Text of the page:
Studies have shown that losing weight in obese individuals can result in an increase in adiponectin levels and the expression of its receptors [3, 15]. Meanwhile, herbal products are widely marketed for their weight-loss properties . Nigella sativa (N. sativa) is a traditional herbal medicine that has been used for centuries to treat rheumatoid arthritis, diabetes, asthma, and other metabolic disorders. Recently, anti-obesity characteristics of N. sativa have also been indicated . The exact mechanism of anti-obesity effects of N. sativa is unclear; bioactive components of N. sativa including Thymoquinone, inhibitory components of lipase, unsaturated fatty acids, and its appetite-reducing effect are involved in probable mechanisms for anti-obesity effects of N. sativa . Additionally, N. sativa has suggested to act as an agonist of PPAR-γ which impacts upon energy homeostasis, thus enhancing the expression of lipogenic genes . Concerning the effects of N. sativa on gene expression, there are only in vitro, in vivo, and/or animal trials that evaluated the effects N. sativa or its major active component, Thymoquinone, on the gene expression of various factors such as TNF-α, adiponectin, or PPAR-γ, and reported beneficial improvements in inflammation [20,21,22,23,24,25,26,27]. Nevertheless, the probable mechanisms of N. sativa involving the gene expressions of factors related to obesity and its pathogenesis have not yet been investigated in human studies.
Few clinical trials assessed the effects of N. sativa on serum concentrations of inflammatory markers and adipokines [18, 28,29,30]. Mahdavi et al. investigated the effects of N. sativa oil supplementation combined with a low-calorie diet on TNF-α  using a parallel-randomized design and reported that N. sativa oil may help to better manage weight and inflammatory status in obese women .
To the best of our knowledge, there are no clinical trials that assessed the effects of N. sativa or Thymoquinone through the TNF-α, PPAR-γ, or adiponectin pathways in obesity.
Consequently, the present clinical trial aimed to investigate the following objectives:
To assess the effects of oral N. sativa oil on the gene expression of TNF-α, PPAR-γ, and adiponectin along with the changes in serum concentrations of these factors among obese and overweight women.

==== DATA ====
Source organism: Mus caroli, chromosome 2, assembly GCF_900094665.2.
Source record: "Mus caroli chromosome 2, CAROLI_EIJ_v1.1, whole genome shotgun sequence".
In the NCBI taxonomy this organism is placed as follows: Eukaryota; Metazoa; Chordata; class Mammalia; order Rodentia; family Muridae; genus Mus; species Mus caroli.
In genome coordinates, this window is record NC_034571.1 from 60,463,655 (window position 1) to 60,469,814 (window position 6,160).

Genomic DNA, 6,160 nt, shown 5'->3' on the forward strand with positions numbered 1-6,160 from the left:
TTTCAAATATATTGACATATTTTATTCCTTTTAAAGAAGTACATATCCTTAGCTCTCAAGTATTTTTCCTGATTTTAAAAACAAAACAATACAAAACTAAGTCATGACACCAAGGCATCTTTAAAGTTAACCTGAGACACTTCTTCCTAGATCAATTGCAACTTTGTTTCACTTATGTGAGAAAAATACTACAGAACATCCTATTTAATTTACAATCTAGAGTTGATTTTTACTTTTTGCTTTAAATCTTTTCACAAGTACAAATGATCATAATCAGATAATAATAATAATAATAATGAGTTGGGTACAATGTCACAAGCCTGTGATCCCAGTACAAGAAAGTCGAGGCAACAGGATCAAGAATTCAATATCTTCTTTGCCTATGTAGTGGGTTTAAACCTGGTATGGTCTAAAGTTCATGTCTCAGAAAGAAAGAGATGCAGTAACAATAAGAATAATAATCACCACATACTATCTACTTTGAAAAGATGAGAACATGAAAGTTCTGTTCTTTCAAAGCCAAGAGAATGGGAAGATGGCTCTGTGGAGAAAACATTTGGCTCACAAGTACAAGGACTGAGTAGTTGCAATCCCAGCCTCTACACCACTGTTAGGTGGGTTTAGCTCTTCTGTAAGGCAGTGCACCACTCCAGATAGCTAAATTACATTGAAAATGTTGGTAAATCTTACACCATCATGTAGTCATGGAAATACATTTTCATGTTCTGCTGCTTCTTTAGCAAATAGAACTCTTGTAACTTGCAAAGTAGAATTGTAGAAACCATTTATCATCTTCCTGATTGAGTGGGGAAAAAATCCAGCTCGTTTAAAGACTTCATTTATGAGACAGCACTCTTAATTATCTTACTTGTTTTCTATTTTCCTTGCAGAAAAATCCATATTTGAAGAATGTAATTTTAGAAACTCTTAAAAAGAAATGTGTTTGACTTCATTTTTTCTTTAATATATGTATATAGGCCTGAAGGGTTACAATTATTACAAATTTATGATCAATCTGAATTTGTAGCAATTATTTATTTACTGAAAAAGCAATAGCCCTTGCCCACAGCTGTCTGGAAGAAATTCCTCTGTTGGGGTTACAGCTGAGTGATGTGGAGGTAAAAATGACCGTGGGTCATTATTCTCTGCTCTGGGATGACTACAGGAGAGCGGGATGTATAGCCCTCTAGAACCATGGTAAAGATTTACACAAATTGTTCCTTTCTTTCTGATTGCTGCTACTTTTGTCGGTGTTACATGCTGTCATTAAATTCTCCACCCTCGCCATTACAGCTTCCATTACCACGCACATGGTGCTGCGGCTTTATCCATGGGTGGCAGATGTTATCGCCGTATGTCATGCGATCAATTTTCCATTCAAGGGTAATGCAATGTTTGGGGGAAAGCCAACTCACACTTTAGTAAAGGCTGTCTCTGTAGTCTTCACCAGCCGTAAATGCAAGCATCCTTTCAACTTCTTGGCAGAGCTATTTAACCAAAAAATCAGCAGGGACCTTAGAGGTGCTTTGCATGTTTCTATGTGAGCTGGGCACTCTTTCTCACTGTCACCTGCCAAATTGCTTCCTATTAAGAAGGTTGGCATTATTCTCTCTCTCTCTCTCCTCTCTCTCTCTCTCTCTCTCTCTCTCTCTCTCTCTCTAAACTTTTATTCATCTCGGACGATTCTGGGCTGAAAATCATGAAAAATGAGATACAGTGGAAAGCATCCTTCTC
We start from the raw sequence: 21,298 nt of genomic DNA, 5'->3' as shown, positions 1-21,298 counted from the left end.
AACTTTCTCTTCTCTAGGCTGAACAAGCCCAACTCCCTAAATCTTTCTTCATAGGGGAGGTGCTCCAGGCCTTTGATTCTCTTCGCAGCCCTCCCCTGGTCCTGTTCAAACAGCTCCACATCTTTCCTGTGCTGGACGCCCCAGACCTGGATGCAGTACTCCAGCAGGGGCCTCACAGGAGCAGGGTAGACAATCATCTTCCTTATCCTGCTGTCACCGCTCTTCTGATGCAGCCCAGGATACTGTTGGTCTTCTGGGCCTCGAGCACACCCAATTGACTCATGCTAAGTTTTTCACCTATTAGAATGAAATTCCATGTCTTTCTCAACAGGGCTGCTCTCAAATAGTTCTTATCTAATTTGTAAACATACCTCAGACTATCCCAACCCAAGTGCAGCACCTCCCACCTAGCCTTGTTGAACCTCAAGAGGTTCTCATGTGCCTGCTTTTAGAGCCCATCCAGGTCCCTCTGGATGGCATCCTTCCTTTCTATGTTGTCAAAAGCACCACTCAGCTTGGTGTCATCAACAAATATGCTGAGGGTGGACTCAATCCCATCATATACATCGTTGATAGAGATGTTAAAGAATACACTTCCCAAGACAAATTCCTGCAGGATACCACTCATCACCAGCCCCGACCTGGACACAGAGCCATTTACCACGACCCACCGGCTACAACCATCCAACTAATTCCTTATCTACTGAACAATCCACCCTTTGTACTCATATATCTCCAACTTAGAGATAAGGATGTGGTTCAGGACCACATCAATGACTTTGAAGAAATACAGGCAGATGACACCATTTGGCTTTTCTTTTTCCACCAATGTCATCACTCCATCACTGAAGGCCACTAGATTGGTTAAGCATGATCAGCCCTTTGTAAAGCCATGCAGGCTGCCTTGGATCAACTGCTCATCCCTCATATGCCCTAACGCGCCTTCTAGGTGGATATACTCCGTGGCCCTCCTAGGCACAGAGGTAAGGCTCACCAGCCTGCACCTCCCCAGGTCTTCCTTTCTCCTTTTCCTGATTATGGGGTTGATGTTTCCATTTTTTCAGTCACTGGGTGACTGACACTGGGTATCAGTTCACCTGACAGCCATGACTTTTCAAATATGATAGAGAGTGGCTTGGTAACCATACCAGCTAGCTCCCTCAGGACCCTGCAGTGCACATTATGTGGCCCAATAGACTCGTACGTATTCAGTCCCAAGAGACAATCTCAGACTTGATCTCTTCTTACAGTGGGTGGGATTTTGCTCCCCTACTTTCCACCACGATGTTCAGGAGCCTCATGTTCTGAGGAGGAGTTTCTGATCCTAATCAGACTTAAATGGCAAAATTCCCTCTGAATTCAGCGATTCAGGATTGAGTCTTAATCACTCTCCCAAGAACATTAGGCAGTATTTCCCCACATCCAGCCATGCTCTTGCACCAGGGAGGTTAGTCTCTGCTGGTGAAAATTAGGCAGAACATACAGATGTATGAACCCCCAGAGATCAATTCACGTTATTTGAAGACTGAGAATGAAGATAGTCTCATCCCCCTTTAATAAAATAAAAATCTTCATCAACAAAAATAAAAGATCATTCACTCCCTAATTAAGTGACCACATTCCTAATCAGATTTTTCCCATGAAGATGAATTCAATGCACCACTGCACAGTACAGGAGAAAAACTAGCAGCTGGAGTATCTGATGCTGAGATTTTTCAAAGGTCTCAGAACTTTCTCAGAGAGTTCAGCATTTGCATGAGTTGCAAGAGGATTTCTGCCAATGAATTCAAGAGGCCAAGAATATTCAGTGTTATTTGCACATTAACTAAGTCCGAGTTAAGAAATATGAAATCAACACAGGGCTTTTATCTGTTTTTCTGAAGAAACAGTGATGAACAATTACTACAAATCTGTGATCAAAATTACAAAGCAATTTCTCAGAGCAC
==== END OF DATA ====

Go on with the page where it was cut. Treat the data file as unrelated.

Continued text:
To conduct a crossover, placebo-controlled, randomized clinical trial (RCT), to compare the altered gene expression as well as other outcome measures of every individual with herself, as her own control, and with the control group to achieve more accurate results.
To investigate the alterations in serum levels of liver enzymes including alanine transaminase (ALT), aspartate transaminase (AST), and alkaline phosphatase (ALP) as well as measuring lipid profile including total cholesterol, triglyceride, high density of lipoprotein cholesterol (HDL-C), low density of lipoprotein cholesterol (LDL-C), and atherogenic indices before and after every intervention period.
Materials and methods
The design of the present study is a crossover, double-blind, placebo-controlled RCT which will be conducted among obese and overweight women for 20 weeks. Participants will receive either a daily dose of N. sativa or placebo for eight weeks in two phases separated by a wash-out period of four weeks. Each participant will be reversed for the second phase of the intervention according to the randomized crossover design. This study will be conducted in the Obesity Clinic of Shahid Sadoughi University of Medical Sciences, Yazd, Iran. The overview of the study is presented in Fig. 1. Moreover, this article will be reported according to the Standard Protocol Items: Recommendations for Interventional Trials (SPIRIT) statement . A SPIRIT diagram detailing the timing of enrolment, interventions and assessments is provided in Fig. 2. A completed SPIRIT checklist is also provided in Additional file 1. Any methodological changes in the study design or sample size, which may potentially affect the participants’ safety or study procedures, will be discussed in the committee of ethics before the study initiation.
Eligibility of criteria
Obese and overweight women aged 25–55 years with a body mass index (BMI) of 25–35 kg/m2 will be recruited from the Obesity Clinic in Shahid Sadoughi University of Medical Sciences. Exclusion criteria will include: cardiovascular diseases; hepatic, pancreatic, thyroid, or renal problems; having allergies to N. sativa; or a history of having a weight-reduction diet or program in the six months before the study. Furthermore, taking any anti-obesity medications or any herbal and anticoagulant agents including aspirin, vitamin E, vitamin K, and warfarin in the six months before the study as well as being either pregnant, lactating, or having uncontrolled polycystic ovary syndrome will also be considered exclusion criteria.
Randomization and blinding
The present crossover, double-blind, placebo-controlled RCT will be consisted of two intervention periods of eight weeks each. Participants will be randomized 1:1 using stratified block randomization based on age (25–40 years and 40–55 years). One of the main researchers will use computer-generated random numbers to randomly allocate eligible participants into the intervention or control groups using sealed envelopes. Participants and administrators will be blinded to the content of the bottles, study treatment, and allocation until the final analysis. Individuals will be asked about their treatment group at the end of each intervention period. Their prediction will then be compared with the true assignments. Participants will receive four bottles for the entire 20-week intervention. Each bottle will contain 56 capsules and every participant will receive two bottles during every intervention period (one bottle at the beginning of week 1 and one bottle at the end of week 4 of every intervention duration).